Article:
The action of fibrinolytic enzymes (plasmin, miniplasmin, neutrophil leukocyte elastase) on the blood-brain barrier is investigated. The binding and the effects of the fibrinolytic enzymes are studied in the first tubcultivation of human brain capillary endothelial cells. 125I-labeled plasmin, miniplasmin and neutrophil leukocyte elastase bind to confluent monolayers of cultured endothelial cells with dissociation constants of 1 x 10-8 mol/1, 4.8 x 10-7 mol/1 and 1.8 x 10-8 mol/l, respectively, and the number of binding sites varies between 2.3 x 105 and 7.5 x 106 per cell. Following treatment of the cultured cells with purified and active- site titrated proteases, the changes in morphology of individual cells are analyzed with computerized morphometry. At low concentrations (in nanomolar range) all studied fibrinolytic proteases induce reduction of the cell area; the minimal size is achieved in 20-80 min after the application of an enzyme and the effect is completely reversed in 15 min after its removal. A possible in-vivo consequence of these in-vitro findings is studied in an organ- perfusion model: rat hemisphere is perfused with a protease solution followed by a circulating phase-borne tracer (horse-radish peroxidase). In perfused rat hemisphere, the fibrinolytic enzymes open the blood-brain barrier to the circulation-borne tracer. These results support the concept that fibrinolytic enzymes interact with the brain microvascular endothelium and thus affect the integrity of the blood-brain barrier through active cell contraction.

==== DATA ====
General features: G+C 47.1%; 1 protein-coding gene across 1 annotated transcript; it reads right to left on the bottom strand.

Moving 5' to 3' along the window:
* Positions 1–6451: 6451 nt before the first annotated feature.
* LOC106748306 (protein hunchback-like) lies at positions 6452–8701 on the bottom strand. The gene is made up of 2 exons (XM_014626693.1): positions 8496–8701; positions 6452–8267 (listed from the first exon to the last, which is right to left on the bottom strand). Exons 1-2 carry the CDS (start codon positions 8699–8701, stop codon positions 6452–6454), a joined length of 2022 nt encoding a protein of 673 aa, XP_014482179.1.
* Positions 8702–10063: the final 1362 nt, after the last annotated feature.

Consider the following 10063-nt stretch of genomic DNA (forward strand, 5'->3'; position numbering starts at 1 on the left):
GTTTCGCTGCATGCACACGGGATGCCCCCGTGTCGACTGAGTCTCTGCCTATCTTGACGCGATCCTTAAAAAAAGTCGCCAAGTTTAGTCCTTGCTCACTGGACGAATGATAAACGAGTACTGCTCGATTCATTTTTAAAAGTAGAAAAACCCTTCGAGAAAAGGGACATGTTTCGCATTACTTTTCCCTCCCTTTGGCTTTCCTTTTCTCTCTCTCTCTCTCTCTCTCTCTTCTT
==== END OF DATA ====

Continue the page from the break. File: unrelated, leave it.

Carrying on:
- Brain edema
- Human brain endothelial cells
- Neutrophil leukocyte elastase
ASJC Scopus subject areas